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Lost Chance

Mamata Bannerjee should have visited Pune before turning down the Tata Nano project, says the author

It is a pity Mamata Bannerjee did not visit Pune (or Poona as it used to be) before she turned down Tatas for the Nano project. It would have helped her change her mind. Pune is every thing West Bengal is not, though only a while ago it was little different from the likes of Singur, only bigger.

Sixty years ago, when I was a student in Pune, the city was a backwater, a kind of an overgrown village, only bigger than most villages. Although it was supposed to be second capital of the state after Bombay, it could boast of no amenities worth the name. It didn't have buses, only tongas, and they were so expensive, we used to walk long distances, and so did most Puneites including people like R.P. Paranjpe, who used to be a member of the London-based council of the secretary of state for India, and a great mathematician in his own right.

Pune had no industry, only a small textile factory and a large military complex which had been established in the town since the final defeat of the Marathas in 1818. But the main thing was that Poona was cheap - you could rent a house for five rupees a month - and had excellent schools and colleges. And it was of course close to Bombay.

Pune is no more the place it used to be. It has probably grown ten times in the last 20-old years, though it still has a village-like look. People are affluent and spend like mad. Just behind our block of flats, there are ten restaurants in a row and they are always packed. The cinemas are packed, the buses are packed, the trains are packed. There is so much money, every thing costs twice as much as it does in Delhi. Apples cost 20 rupees each, and pumpkins, which in Delhi lie by roadside in heaps, are wrapped in cellophane and displayed like Swiss chocolates.

How did this all happen? There is only one word for it - industry. First cause the scooter plant of Bajaj, followed by a truck factory of Tatas. Now three are hundreds of small factories all over the place feeding parts to these plants. There are, of course, the ubiquitous IT centres.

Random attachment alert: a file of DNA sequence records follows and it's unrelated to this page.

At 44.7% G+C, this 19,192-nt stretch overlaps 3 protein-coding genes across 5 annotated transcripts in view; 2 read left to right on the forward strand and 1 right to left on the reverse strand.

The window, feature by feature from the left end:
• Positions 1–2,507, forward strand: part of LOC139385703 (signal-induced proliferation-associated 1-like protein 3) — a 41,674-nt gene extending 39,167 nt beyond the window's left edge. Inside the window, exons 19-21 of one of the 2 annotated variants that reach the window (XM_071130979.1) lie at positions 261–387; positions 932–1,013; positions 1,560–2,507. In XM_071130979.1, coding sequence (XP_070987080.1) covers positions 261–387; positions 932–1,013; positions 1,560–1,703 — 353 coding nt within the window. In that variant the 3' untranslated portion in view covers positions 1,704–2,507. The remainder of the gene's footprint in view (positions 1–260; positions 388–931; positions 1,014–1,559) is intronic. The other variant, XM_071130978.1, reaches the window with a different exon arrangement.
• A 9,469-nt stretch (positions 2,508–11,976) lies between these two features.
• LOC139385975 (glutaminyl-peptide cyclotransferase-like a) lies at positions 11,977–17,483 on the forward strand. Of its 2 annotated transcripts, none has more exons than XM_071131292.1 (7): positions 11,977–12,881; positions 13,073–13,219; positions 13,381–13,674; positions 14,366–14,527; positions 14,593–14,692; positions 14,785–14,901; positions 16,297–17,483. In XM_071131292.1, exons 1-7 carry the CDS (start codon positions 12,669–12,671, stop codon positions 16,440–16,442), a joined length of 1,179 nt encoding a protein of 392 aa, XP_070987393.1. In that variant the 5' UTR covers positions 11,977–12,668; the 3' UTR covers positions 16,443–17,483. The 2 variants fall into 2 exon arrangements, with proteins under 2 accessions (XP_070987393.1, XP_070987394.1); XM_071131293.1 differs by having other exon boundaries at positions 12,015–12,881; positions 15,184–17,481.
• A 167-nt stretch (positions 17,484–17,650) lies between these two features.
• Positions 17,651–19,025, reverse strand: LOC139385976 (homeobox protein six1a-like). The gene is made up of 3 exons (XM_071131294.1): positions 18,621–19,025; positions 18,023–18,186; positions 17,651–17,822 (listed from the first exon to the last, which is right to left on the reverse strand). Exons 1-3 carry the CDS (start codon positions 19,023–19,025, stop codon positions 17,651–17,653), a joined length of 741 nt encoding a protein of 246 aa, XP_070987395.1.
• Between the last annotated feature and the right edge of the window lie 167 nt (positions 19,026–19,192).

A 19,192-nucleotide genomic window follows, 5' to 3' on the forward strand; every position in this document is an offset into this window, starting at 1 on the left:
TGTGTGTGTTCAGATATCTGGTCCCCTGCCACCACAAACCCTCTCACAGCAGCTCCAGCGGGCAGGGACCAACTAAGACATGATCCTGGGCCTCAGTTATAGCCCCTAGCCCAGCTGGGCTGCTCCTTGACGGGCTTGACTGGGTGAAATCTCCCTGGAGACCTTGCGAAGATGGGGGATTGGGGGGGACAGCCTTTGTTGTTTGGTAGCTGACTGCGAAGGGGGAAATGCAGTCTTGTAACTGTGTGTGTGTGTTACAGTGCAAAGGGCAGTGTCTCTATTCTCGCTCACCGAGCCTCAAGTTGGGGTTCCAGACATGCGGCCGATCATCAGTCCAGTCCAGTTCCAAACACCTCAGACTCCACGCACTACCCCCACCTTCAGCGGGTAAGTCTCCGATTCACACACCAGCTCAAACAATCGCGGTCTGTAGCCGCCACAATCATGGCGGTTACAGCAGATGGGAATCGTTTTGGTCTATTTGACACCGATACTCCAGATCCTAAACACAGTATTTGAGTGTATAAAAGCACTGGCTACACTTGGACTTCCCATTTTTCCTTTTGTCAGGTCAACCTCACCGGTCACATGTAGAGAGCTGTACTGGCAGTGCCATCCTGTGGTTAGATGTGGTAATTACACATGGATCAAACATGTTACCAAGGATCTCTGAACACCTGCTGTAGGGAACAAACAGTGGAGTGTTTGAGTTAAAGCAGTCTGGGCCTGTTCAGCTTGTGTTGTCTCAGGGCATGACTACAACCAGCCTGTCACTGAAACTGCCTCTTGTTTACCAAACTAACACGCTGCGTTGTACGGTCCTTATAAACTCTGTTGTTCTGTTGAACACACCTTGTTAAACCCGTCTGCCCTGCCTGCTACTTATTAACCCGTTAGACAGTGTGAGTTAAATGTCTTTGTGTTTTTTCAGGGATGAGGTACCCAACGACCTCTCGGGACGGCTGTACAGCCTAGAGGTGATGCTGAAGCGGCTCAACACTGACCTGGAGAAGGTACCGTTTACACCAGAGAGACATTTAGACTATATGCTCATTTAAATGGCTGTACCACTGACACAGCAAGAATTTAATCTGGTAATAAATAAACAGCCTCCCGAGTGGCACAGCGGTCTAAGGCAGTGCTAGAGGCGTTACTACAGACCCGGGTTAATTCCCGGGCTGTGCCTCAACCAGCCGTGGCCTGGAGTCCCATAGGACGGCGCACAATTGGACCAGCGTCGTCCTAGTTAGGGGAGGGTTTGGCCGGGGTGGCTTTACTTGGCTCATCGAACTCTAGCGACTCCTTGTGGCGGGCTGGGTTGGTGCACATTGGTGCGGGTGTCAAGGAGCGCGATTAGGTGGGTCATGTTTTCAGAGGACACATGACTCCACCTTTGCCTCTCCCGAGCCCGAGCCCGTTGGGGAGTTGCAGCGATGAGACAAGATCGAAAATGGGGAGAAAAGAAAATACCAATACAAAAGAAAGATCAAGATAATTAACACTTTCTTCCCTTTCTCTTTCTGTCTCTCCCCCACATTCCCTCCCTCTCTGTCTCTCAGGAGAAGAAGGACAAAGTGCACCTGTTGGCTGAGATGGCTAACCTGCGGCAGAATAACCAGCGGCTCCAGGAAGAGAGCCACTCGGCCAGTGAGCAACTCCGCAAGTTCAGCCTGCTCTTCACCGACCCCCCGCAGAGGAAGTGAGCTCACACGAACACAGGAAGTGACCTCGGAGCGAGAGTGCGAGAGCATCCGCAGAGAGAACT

The city is now so prosperous, Paranjpe, who later became our high commissioner in Australia, would almost certainly not recognise it. What changed Pune, and other places like it up and down Maharashtra, is investment. Money begets money, and it changes your life.

There are, of course, the usual hazards of rapid growth. There is not a tailor within miles, and you have to pamper electricians and plumbers to visit you. Which they do most reluctantly. Your cleaning woman charges thirty (30) rupees an hour, as they do in the U.S., and she has her own scooter.

Is this what Mamata was afraid of when she said no to Nano? It so, she made a big mistake. Development is like a forest; it starts with a single tree, though often you do not know which tree. Tatas could have done to Singur - and by extension to West Bengal - What Bajaj and Tatas did to Pune. It would have put money into the pockets of Singur people, and God knows they need it. Money works wonders and changes the complexion of whole communities, but it creates problems too.

And it is not just money; other things also change. The marathi film industry in Maharastra was moribund because nobody wanted to see those sickly films of gun-toting Thakurs and weeping mothers. Now there are rip-roaring comedies one after another and the theatres are full. For the first time in maybe a hundred years, the Marathas are laughing all the way to the bank!

This is what the Tata plant in Singur would have done - it would have made Bengalis laugh!